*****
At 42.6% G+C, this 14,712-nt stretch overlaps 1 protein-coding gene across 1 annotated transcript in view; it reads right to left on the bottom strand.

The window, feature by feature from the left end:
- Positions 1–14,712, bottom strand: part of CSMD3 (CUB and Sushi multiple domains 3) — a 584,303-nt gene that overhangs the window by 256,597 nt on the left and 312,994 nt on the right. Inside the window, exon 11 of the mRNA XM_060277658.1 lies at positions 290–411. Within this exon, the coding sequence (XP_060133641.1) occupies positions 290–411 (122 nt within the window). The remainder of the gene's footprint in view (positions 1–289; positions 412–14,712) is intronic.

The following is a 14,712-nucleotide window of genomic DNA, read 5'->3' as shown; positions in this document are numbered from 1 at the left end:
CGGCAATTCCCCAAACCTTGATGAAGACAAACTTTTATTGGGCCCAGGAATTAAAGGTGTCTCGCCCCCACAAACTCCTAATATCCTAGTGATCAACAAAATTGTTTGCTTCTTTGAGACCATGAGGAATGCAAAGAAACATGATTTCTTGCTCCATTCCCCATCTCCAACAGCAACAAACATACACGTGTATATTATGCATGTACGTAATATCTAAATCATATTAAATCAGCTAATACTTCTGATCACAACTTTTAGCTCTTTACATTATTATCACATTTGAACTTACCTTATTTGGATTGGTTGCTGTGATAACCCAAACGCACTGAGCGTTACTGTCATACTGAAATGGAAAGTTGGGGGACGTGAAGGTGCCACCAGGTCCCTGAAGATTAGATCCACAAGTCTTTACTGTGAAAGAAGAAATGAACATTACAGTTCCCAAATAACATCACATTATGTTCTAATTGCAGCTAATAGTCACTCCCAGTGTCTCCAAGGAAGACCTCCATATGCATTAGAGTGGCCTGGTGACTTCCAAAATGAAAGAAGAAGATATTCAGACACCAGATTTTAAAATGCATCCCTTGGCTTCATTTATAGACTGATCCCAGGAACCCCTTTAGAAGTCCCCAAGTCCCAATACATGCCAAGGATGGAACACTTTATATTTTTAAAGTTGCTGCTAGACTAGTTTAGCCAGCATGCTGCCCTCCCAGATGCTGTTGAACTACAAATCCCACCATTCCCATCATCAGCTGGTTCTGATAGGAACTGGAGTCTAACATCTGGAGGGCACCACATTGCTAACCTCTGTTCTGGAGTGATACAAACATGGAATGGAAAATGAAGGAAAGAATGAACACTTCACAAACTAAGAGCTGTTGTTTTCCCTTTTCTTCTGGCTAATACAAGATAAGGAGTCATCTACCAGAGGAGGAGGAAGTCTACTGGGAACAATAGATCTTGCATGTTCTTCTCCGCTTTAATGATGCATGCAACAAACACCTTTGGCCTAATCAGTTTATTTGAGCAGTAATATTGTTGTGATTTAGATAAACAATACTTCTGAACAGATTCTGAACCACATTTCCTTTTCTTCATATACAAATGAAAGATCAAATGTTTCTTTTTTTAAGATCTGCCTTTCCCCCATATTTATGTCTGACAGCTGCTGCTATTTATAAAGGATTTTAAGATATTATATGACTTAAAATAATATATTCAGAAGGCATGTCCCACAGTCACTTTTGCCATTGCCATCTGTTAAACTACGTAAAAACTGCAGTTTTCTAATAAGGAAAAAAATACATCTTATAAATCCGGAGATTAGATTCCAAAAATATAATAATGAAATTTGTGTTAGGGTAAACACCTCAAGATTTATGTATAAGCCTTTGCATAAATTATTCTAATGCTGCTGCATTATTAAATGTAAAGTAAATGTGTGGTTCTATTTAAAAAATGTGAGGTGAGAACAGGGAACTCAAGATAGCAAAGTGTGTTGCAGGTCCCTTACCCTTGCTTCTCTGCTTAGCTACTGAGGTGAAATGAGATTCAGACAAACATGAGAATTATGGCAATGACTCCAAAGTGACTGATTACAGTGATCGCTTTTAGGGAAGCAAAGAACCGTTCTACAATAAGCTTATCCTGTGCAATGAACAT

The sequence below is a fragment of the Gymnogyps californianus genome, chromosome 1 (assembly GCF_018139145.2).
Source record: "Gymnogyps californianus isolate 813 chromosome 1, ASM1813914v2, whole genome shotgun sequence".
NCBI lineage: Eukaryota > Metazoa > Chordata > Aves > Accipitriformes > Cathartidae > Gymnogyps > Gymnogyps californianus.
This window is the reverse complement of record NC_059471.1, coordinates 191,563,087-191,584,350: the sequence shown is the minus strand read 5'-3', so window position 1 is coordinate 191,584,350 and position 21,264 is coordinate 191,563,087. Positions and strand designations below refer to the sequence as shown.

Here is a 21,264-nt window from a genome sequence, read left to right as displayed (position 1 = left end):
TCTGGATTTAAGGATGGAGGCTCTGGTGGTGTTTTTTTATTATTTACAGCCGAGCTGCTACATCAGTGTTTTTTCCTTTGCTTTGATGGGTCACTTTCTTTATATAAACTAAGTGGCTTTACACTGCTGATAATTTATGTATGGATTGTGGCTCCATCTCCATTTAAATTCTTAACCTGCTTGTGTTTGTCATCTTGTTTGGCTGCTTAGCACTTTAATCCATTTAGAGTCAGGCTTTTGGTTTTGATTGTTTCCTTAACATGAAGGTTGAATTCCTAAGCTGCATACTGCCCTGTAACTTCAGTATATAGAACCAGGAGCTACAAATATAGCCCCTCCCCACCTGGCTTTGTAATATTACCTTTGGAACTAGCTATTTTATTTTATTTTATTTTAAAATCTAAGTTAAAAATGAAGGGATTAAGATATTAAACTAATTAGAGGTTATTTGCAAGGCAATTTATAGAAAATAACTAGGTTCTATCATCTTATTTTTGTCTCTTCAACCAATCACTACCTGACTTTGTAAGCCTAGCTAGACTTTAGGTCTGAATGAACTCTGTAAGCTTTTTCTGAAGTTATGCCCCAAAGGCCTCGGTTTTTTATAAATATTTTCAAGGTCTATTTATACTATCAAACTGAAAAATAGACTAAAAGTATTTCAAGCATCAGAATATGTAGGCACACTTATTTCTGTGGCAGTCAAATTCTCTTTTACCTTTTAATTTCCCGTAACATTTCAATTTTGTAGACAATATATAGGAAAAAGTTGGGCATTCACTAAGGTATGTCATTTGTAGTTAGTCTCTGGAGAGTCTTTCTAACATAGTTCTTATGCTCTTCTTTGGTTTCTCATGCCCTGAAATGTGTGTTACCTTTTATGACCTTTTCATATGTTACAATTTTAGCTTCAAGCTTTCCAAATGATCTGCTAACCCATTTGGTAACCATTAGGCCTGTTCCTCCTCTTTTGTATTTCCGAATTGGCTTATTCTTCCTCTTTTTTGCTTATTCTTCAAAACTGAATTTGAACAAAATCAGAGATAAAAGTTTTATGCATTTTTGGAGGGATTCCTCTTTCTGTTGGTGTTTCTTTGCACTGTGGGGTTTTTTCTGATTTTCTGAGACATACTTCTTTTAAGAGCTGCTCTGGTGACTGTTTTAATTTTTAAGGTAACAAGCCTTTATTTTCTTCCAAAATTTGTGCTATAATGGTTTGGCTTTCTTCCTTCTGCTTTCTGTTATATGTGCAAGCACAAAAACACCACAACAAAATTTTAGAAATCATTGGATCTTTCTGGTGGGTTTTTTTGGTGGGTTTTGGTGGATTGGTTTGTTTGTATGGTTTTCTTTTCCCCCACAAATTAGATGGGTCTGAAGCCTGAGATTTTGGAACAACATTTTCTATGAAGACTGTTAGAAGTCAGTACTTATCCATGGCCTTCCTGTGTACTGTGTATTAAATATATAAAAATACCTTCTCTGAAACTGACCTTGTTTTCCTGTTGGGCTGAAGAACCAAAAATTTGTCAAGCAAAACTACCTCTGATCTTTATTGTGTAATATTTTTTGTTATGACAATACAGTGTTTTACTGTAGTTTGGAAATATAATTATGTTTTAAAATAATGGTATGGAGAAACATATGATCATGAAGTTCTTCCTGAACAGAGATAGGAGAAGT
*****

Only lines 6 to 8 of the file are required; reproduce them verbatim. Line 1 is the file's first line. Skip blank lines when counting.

The sequence below is a fragment of the Gymnogyps californianus genome, chromosome 1 (assembly GCF_018139145.2).
Source record: "Gymnogyps californianus isolate 813 chromosome 1, ASM1813914v2, whole genome shotgun sequence".
NCBI lineage: Eukaryota > Metazoa > Chordata > Aves > Accipitriformes > Cathartidae > Gymnogyps > Gymnogyps californianus.